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Troops Uncovered Diagrams for Major U.S. Targets, Bush Says

Speech: Papers analyzed nuclear plants, water systems and landmarks.


WASHINGTON — American forces searching Al Qaeda hide-outs in Afghanistan have discovered diagrams of American nuclear facilities, water treatment plants and landmarks, President Bush said Tuesday, shedding new light on the types of terrorist threats facing the United States.

The disclosures, made during Bush's first State of the Union address, provided the most detailed glimpse to date of the intelligence gathered in Afghanistan since the collapse of the Taliban regime.

Bush also said "tens of thousands" of Al Qaeda terrorists had been trained at the Afghanistan camps and remain deployed throughout the world--a far higher figure than his administration had previously provided.

"Our discoveries in Afghanistan confirmed our worst fears, and show us the true scope of the task ahead," Bush said. "We have found diagrams of American nuclear power plants and public water facilities, detailed instructions for making chemical weapons, surveillance maps of American cities and thorough descriptions of landmarks in America and throughout the world."

A senior Bush administration official described the evidence as previously classified and significant, and said it has alarmed the president's inner circle since it was found during the military campaign in Afghanistan.

By making the information public, the official said, the president was attempting to brace the American people for a continued state of high alert and the potential for more attacks.

"It's not been made public before," said the administration official, who spoke on the condition of anonymity. "We had circumstantial evidence in the past of this, that they were directly targeting America: monuments and things like that. But now we know that it was all true.

"We know from fragmentary intelligence that they were interested in this kind of thing. But the fact that the president has mentioned it in a State of the Union indicates the quality of the evidence," the official said.

Like other counter-terrorism experts in and out of government, the official said Bush's remarks served to underscore the continuing threat of Al Qaeda and its global network of semi-autonomous terrorist cells, and to bolster his calls for additional military and homeland security funding.

"The lead-up time to an Al Qaeda attack is measured in months if not years, so it is likely that additional attacks are already in the operational stages," the official added. "This is a war that did not end with the elimination of the Taliban, and we will all have to prepare ourselves for that. There will be additional losses."

White House spokesman Scott McClellan declined to elaborate on Bush's remarks except to say that authorities around the nation have been kept abreast of any terrorist threats gleaned from the evidence found in the rubble of Afghanistan, as well as from interrogations of battlefield detainees and other sources of information.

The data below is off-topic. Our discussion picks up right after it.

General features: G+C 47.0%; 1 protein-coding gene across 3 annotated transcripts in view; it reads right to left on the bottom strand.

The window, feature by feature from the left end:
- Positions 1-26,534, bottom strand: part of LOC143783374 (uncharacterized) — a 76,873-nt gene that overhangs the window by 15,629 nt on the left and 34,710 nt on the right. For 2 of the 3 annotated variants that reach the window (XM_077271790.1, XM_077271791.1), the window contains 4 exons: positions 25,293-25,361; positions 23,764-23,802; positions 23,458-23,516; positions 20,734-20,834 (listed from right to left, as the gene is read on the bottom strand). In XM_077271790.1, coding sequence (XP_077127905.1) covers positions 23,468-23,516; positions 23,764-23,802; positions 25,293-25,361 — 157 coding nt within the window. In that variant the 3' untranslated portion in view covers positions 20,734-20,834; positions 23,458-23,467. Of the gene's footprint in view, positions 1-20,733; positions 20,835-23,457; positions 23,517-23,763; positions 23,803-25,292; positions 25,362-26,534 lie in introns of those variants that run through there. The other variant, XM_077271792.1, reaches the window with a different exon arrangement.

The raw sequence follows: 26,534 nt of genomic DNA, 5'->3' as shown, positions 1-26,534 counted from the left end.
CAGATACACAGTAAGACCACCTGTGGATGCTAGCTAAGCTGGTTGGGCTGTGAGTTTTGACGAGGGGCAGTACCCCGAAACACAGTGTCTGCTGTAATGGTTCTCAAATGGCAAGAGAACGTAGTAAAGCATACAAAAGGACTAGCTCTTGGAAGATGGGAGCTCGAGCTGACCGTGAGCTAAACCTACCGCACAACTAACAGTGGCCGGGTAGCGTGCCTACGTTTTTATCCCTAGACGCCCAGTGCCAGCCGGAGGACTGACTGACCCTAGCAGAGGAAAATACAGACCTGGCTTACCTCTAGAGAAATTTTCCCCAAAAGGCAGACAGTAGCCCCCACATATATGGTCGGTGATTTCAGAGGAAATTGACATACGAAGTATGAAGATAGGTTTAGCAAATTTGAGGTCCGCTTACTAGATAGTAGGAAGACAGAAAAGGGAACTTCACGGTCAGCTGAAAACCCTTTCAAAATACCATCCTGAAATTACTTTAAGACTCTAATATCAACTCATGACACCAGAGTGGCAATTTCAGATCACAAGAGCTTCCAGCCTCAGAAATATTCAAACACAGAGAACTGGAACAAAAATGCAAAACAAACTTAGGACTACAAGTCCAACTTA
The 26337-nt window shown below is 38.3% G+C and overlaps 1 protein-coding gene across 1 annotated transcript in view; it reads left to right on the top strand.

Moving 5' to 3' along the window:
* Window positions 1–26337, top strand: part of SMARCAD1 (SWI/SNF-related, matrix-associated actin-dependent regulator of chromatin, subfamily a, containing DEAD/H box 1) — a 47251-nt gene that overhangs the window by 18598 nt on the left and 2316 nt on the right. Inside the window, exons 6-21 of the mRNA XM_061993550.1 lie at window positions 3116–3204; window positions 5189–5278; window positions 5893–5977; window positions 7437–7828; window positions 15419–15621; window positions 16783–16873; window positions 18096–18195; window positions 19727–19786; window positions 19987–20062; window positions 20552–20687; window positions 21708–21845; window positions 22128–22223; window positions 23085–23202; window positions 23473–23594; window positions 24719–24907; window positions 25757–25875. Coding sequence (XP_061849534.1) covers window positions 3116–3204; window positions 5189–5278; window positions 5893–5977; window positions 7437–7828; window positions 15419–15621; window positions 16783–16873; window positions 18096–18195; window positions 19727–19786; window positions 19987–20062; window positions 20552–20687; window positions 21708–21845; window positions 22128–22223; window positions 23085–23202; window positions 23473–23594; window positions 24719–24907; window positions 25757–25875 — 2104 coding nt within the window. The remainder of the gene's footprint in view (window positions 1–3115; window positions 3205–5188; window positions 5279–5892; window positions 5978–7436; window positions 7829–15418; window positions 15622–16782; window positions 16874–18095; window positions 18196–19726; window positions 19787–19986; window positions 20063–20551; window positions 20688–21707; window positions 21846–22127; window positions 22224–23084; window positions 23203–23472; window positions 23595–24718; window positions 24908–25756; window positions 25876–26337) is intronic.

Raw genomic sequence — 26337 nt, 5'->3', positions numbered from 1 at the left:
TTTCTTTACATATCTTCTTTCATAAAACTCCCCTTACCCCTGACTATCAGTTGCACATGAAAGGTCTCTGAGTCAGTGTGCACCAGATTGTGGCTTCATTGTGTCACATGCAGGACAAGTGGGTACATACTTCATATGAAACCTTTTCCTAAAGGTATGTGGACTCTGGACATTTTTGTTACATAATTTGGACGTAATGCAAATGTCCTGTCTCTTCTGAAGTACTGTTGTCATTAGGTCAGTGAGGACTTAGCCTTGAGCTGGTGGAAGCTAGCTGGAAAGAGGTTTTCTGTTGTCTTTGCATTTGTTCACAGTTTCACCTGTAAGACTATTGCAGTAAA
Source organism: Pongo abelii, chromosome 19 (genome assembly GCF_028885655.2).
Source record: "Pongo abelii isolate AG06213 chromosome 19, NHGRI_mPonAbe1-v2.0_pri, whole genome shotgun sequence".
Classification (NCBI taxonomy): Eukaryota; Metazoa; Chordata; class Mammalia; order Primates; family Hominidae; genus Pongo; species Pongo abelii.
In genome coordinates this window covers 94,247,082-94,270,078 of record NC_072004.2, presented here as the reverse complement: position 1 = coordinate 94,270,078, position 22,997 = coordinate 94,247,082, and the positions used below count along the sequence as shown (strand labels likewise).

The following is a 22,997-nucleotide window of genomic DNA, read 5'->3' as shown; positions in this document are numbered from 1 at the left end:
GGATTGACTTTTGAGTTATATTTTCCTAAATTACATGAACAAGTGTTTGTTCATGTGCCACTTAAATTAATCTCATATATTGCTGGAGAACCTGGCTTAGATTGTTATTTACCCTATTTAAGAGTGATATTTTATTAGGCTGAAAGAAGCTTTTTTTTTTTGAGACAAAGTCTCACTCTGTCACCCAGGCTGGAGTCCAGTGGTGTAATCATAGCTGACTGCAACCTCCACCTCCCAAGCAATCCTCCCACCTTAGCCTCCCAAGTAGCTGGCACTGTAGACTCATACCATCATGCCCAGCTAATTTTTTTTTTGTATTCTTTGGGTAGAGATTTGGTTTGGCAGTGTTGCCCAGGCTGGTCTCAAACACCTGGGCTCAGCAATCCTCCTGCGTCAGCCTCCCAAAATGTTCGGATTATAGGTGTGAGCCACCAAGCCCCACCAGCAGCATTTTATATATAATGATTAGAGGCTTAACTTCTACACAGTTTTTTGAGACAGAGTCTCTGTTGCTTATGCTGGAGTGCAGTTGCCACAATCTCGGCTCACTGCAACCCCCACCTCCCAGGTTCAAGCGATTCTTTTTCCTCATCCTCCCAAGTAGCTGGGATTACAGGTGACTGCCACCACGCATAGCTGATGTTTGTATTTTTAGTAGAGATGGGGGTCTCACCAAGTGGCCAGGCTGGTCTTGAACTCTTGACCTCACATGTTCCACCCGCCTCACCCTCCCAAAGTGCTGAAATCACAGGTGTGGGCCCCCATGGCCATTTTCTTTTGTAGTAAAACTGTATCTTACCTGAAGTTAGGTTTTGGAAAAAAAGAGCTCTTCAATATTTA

"The law enforcement community throughout America has been made aware of these threats," McClellan said.

In his 48-minute speech, Bush portrayed Al Qaeda as bent on the mass killings of Americans through attacks on the nation's vulnerable points.

Nuclear plants, water treatment facilities and landmarks have long been described as potentially rich targets for terrorists.

In testimony last summer, Ahmed Ressam, who was later convicted in a plot to bomb Los Angeles International Airport, said he had been trained in Al Qaeda camps to gauge the vulnerability of American power plants, utilities and landmarks with the intention of bombing them to cause the most casualties. Ultimately, he settled on LAX, but the plot was thwarted when Ressam was arrested in December 1999 at the U.S.-Canadian border with explosives in his rental car.

Bush alluded repeatedly to the ongoing dangers posed by terrorists.

"What we have found in Afghanistan confirms that, far from ending there, our war against terror is only beginning," said Bush, who used the speech to disclose other previously classified findings gleaned from the four-month battle against the Taliban and Osama bin Laden's Al Qaeda terrorist network.

"Most of the 19 men who hijacked planes on Sept. 11 were trained in Afghanistan's camps, and so were tens of thousands of others," Bush said. "Thousands of dangerous killers, schooled in the methods of murder, often supported by outlaw regimes, are now spread throughout the world like ticking time bombs, set to go off without warning."

Neither Bush nor his senior aides disclosed specifics of the intelligence findings gained in Afghanistan, such as which American cities may have been targeted or at what time.

But he did say tens of thousands of "trained terrorists" are plotting attacks in at least a dozen countries.

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